"Bangladesh, with a huge population, is desperately needing the life-saving commodity. And, the G-7 nations' commitment of providing one billion vaccine doses to the poorer countries, as well as fighting climate change, is laudable," said former foreign secretary Md Shahidul Haque.
As of now, Bangladesh availed only 7 million AstraZeneca vaccines from the Serum Institute of India, while India provided 3.03 million vaccines as gifts, but halted export of vaccines since March with its massive infections and deaths.
Troubled, Bangladesh is looking for vaccines from just about anywhere in the world—US, UK, Canada, Australia, Russia, China. China, meanwhile, has gifted 11 lakh vaccine jabs, and the country received only one lakh jabs from COVAX—a situation delaying the country's inoculation campaign.
Bangladesh has also been demanding that Covid-19 vaccines be made a public good and for patent protections on it to be lifted.
The ray of hope came at the G-7 summit where Indian Prime Minister Narendra Modi's proposal of lifting patent protections for the vaccine got support from South African President Cyril Ramaphosa, Australian Prime Minister Scott Morrison, WTO Director-General Okonjo Iweala and UN Secretary-General Antonio Guterres.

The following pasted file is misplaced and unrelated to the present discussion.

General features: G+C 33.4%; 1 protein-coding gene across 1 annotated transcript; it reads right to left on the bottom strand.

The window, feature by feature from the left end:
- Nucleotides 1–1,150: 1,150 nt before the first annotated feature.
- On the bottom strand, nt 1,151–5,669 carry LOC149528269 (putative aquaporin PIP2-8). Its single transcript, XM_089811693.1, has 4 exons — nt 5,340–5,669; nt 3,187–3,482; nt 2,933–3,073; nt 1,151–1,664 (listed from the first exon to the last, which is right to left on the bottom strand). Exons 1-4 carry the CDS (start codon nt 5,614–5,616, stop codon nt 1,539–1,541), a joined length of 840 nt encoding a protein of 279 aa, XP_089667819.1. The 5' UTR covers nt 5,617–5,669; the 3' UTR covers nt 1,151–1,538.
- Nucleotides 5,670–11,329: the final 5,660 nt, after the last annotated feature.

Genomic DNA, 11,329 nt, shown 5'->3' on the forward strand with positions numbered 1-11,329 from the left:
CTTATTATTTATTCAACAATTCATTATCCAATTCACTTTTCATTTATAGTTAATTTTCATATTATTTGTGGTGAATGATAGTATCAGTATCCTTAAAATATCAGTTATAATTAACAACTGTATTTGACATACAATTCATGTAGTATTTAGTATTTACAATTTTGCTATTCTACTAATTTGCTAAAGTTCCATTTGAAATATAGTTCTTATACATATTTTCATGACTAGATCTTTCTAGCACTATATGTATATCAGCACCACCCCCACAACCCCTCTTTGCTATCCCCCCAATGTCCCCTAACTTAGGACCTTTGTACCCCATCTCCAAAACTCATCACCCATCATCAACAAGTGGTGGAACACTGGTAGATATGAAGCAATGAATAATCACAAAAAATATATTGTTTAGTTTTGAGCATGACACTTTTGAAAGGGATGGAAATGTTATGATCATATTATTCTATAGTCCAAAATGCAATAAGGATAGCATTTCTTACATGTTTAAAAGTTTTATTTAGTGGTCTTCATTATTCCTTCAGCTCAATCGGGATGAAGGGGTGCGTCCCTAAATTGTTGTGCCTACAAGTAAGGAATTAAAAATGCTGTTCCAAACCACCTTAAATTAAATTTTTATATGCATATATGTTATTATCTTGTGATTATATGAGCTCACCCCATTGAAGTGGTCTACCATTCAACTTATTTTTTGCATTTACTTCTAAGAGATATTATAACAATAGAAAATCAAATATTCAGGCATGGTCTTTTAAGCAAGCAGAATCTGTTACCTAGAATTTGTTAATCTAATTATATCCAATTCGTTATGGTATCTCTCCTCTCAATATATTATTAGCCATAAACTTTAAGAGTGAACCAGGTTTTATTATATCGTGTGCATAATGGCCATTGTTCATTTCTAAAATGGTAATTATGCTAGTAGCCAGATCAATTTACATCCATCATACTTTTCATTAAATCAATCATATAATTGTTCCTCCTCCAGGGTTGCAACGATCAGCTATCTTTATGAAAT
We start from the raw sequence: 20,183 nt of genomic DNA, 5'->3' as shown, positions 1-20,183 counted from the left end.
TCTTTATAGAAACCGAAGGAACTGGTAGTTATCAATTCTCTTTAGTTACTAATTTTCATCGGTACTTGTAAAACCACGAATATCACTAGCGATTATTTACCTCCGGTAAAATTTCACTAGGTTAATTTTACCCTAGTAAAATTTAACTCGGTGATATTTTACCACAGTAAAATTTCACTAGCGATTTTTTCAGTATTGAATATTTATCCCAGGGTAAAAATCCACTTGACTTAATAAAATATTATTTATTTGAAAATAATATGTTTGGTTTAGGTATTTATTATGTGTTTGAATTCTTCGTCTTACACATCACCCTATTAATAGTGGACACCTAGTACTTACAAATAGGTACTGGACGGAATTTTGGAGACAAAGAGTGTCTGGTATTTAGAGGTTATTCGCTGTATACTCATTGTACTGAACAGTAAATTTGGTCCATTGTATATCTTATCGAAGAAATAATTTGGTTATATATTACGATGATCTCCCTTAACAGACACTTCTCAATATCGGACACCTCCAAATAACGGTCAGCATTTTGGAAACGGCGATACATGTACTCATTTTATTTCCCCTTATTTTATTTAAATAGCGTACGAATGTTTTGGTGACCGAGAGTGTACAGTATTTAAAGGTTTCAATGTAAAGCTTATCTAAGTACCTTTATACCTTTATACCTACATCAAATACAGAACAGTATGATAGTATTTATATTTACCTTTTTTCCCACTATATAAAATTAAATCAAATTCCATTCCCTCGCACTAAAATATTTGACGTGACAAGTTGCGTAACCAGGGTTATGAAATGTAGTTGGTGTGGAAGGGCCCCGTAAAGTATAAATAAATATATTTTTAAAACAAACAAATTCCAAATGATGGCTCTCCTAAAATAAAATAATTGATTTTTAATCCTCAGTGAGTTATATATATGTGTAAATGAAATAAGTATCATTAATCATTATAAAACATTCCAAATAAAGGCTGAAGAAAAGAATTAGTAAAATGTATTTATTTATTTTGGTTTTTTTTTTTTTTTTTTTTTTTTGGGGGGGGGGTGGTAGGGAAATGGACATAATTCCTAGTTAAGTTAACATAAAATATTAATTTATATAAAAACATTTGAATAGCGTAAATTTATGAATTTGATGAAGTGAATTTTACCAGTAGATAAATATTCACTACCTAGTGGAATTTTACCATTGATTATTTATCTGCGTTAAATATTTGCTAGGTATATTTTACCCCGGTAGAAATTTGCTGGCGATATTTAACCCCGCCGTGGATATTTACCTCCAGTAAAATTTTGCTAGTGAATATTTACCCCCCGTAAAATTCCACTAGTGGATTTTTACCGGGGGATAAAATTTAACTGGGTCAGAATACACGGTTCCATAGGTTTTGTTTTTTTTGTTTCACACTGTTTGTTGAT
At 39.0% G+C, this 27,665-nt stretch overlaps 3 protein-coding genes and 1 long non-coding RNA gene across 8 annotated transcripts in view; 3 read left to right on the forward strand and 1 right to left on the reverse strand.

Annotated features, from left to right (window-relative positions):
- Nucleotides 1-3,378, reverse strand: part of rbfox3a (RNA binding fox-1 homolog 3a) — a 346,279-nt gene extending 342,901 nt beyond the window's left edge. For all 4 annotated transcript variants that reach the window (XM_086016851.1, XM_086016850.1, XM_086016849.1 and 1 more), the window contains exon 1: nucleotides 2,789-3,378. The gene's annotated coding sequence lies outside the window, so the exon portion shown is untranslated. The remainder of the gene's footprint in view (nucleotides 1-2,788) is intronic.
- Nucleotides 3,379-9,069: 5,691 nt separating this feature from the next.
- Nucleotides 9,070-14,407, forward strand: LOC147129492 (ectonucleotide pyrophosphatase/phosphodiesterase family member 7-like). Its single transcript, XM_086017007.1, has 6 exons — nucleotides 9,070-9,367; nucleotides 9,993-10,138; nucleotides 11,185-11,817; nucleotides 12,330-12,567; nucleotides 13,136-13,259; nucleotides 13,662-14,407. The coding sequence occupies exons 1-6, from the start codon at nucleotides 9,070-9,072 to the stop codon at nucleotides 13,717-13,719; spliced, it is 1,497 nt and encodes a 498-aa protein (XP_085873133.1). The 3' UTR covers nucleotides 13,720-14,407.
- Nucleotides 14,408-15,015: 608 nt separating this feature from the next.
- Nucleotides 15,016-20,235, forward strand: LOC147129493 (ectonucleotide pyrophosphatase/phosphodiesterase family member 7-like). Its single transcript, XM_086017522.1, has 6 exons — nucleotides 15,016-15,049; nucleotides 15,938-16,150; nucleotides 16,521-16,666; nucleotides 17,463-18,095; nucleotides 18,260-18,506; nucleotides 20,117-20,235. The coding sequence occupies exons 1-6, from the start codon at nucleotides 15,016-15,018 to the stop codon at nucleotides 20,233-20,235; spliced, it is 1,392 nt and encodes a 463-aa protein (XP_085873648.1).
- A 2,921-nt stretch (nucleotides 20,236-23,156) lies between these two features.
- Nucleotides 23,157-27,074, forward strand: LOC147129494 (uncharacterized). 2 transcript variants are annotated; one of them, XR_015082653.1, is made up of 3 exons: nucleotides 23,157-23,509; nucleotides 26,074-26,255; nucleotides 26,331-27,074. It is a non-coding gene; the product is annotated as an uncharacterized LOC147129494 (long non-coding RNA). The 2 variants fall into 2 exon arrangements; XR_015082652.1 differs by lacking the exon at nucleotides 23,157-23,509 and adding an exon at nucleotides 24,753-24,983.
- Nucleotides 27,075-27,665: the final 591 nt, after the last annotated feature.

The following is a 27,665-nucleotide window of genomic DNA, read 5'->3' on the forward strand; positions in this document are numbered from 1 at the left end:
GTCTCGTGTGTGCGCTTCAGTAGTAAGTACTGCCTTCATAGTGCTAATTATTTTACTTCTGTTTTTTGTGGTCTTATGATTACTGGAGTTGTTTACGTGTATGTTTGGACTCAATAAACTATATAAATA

Shahidul Haque, also senior fellow at the South Asian Institute of Policy and Governance of North South University, thinks the patent issue will now be widely debated at the WTO. If the intellectual property rights is waved, it will be a good news for us and the world.
The global cooperation that was on the wane is now getting a new life, he observed, but added that the only downside of the G-7 summit is the absence of China and Russia and the move to counter China.
Bangladesh believes in friendship to all and malice to none. So, if the G-7 countries take any new move to help the developing countries build infrastructure, fight climate change, the scope for Bangladesh will get wider.
Thus far, China has been a major partner of infrastructure finance and technological assistance. If more western nations want to get involved in it, the options for Bangladesh and other developing countries will increase.